“It’s the system:” Families of IMPD victims on Taylor’s resignation

The following statement was initially released during the first part of the Indianapolis Liberation Center’s press conference on the state of policing in the city. Elder Mmoja Ajabu, a community leader with the new police coalition comprised of the families of Gary Harrell, Frederick Davis, and other families of IMPD victims as well as the Party for Socialism and Liberation. It appears in print in full the fIrst time here.

Police Chief Randal Taylor’s transition: Families impacted by police action shootings say “It’s the system”

On December 15, 2023, Fox News reported it received a video from Chief Randal Taylor announcing his transition away from being chief of Indianapolis Metropolitan Police Department. As families that have been impacted by police action shootings, we do not feel that Chief Randal Taylor stepping down will stop citizens from being unnecessarily shot down. The problem with policing on Indianapolis streets is systemic. In 2015 Ballard, a republican, was mayor. Police shot 13 and killed 10. In 2023 police so far have shot 18 and killed 10. Overwhelmingly, the citizens killed were men of African descent. In 2023 all the people killed so far were men of Afrikan descent.

We feel, and the stats show, that the system supports officers shooting first with no concern for the human life being taken from men of Afrikan descent. Each killer officer has a consistent story. He, and we say he because stats show it is white male officers doing the shooting, will invariably say he was in fear for his life and just wanted to make it home to his family, so he shot to kill. Well, we wanted our family members to make it home also.

Gary Harrell’s family wanted him to make it home. He was shot by officer Douglas Correll who already has shown his proclivity to be violent. The city admitted that Correll unnecessarily beat a citizen and settled for over one hundred thousand dollars due to his behavior. Several police officers are still on the police force who have previously been unnecessarily violent with citizens. Why? The officers were not fired nor held criminally accountable by the prosecutor. The police chief is responsible for the behavior of the department’s officers.

However, it is the mayor that is responsible for appointing the police chief. So, the ultimate responsibility of police policing Indy streets rests with the mayor. We have tried to meet with Mayor Joe Hogsett on more than one occasion to voice our concern. He has refused to meet with us. In this system, whoever is police chief, he/she answers to the mayor. It is Joe Hogsett’s job to hold the police chief accountable for how officers police Indy’s streets. In this system, it makes no difference who is police chief if the mayor does not hold the chief accountable. The mayor must do his job if the system is to be humane towards citizens. However, the failing of the system does not stop with Joe Hogsett.

When police are shooting first and asking questions later their behavior is criminal. The mayor has administrative power to demand accountability, but the prosecutor has prosecutorial powers. The prosecutor can deny the freedom of a citizen, to include a police officer. In fact, the prosecutor can cause the system to take a person’s life.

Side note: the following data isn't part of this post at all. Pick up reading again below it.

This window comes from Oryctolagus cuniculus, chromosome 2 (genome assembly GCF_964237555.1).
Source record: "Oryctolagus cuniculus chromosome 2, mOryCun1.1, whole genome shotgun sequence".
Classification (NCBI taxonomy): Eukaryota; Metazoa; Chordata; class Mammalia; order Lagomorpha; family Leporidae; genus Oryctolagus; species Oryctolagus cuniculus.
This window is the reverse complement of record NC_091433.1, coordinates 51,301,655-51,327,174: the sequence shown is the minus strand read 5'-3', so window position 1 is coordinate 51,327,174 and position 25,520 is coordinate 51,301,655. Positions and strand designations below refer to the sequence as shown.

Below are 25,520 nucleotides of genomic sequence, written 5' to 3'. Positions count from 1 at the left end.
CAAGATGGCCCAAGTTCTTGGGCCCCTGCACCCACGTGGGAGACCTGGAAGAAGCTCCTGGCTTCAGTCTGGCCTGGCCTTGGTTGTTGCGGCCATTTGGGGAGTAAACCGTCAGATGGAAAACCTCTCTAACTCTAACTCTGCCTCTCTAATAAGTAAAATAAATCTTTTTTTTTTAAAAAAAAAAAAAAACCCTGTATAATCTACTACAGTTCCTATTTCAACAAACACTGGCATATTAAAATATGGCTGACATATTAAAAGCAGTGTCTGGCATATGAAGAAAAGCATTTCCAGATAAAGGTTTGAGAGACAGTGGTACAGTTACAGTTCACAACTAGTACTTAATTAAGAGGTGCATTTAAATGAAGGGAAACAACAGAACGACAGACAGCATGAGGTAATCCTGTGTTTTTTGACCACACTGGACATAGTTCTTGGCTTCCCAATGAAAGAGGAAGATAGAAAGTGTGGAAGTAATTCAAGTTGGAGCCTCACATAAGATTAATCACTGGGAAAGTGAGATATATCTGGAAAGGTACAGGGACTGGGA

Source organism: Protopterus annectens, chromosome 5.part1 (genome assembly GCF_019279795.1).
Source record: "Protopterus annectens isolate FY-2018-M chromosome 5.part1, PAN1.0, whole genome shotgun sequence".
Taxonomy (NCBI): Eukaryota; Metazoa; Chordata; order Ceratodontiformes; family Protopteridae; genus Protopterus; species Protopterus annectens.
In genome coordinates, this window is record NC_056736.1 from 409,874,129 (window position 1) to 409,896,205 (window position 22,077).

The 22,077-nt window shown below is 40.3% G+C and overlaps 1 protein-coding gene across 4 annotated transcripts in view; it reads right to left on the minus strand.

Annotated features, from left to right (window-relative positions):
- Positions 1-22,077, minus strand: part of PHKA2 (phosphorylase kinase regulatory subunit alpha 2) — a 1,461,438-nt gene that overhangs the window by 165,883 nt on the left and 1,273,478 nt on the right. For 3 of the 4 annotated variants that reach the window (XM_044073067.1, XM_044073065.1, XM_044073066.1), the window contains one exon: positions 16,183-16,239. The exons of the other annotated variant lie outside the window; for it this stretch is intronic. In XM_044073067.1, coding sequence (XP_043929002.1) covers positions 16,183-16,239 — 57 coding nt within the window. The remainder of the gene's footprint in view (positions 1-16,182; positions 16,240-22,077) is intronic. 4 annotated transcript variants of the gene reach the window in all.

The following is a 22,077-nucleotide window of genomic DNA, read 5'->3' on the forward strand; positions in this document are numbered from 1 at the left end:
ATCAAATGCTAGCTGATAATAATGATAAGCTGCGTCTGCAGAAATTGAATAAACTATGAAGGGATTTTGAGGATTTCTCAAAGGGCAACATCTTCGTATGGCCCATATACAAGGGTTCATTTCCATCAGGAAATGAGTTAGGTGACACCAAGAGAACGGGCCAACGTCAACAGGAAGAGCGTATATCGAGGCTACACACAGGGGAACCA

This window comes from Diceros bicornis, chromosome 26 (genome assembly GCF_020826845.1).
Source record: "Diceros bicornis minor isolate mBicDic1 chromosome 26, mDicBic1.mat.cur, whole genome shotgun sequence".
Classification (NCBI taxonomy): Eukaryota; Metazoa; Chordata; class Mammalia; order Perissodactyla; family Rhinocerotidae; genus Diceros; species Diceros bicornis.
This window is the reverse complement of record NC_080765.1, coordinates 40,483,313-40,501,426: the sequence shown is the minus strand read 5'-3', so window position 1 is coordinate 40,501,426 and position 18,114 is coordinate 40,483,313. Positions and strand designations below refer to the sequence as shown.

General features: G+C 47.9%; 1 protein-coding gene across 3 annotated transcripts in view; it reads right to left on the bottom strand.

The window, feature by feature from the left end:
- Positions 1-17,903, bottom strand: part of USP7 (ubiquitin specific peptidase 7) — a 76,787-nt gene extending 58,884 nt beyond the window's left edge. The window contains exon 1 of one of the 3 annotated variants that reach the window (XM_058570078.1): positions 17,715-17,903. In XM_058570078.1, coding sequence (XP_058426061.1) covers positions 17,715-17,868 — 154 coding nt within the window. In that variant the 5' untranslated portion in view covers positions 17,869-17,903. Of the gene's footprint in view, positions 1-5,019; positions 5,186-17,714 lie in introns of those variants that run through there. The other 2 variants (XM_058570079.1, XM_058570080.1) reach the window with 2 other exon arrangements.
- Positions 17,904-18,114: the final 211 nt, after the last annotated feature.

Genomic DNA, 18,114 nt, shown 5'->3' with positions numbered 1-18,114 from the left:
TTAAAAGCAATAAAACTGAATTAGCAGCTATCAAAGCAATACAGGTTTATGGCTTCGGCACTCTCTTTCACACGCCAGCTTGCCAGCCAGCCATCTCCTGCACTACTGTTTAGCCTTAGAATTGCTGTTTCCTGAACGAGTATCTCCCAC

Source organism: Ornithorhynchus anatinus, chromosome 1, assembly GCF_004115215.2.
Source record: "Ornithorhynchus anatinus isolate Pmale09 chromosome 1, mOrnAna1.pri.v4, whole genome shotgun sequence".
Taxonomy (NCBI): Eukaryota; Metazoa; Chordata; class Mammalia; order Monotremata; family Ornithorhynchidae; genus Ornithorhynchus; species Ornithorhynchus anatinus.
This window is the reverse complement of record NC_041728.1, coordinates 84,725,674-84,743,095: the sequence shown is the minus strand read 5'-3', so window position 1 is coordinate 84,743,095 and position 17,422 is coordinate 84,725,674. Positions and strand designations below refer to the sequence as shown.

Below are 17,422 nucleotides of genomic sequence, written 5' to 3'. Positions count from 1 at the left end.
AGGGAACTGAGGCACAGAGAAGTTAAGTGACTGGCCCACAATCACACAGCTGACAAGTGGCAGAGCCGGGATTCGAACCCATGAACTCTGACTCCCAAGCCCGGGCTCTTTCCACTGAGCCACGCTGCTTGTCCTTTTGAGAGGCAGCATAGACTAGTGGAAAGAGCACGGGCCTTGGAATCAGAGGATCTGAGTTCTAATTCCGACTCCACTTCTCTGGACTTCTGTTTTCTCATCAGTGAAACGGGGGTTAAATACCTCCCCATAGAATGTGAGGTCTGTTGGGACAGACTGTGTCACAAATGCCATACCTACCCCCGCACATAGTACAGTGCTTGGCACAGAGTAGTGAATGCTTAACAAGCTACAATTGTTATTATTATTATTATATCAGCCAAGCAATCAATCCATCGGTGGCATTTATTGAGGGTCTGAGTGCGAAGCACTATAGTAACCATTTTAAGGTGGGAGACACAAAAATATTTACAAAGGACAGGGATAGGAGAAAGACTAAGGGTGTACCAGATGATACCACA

We have steadily gone to Ryan Mears’ office to meet with him about our concern of the unnecessary police killing of loved ones. Mears, like Hogsett, will not meet with us. In fact, when we went to the office, we found the door to be locked. We asked the prosecutor’s personnel who locked the door, and they said the building owner’s security locked the door.

We filed a lawsuit against Market East Portfolio, LLC (MEP) and the building supervisor testified under oath that their security people had keys but did not lock the prosecutor’s door. The court ruled in MEP’s favor. However, we now challenge that. We have subsequently obtained video evidence which shows MEP’s security locking the prosecutor’s door. We have filed for the court to reconsider its ruling. Again, we see the system failing the citizens.

The mayor won’t hold the police chief accountable for police officers unnecessarily shooting and killing men of Afrikan descent. The Prosecutor won’t timely charge this deadly behavior by police officers, if charge the officers at all. Mears has politicized the grand jury process so if officers are charged, and although his office has the authority to unilaterally make that decision, he hides behind the grand jury, gets the officer charged, then puts on a case in front of the trial jury that allows the jury to exonerate the officers.

It is a long-range con game that just happened with Officers Jonathan Horlock and Nathaniel Schauwecker. These officers clearly unnecessarily beat Ivore Westfield and knocked down Rachel Harding and Mears put on a case that the jury said this police behavior was alright. Looks like Mears has Herman Whitfield III’s family on the same procedural track.

The problem with policing Indy’s streets will not change because Taylor is stepping down. The government is no longer by the people, nor for the people. It is a government that preys on the people. Taylor stepping down will not solve this systemic problem. Looks like it is on us.

Featured photo: Protestors march in front of IMPD’s Northwest district building on November 14, 2021, after a grand jury failed to indict the cops that murdered Dreasjon Reed. Credit: Indianapolis Liberator.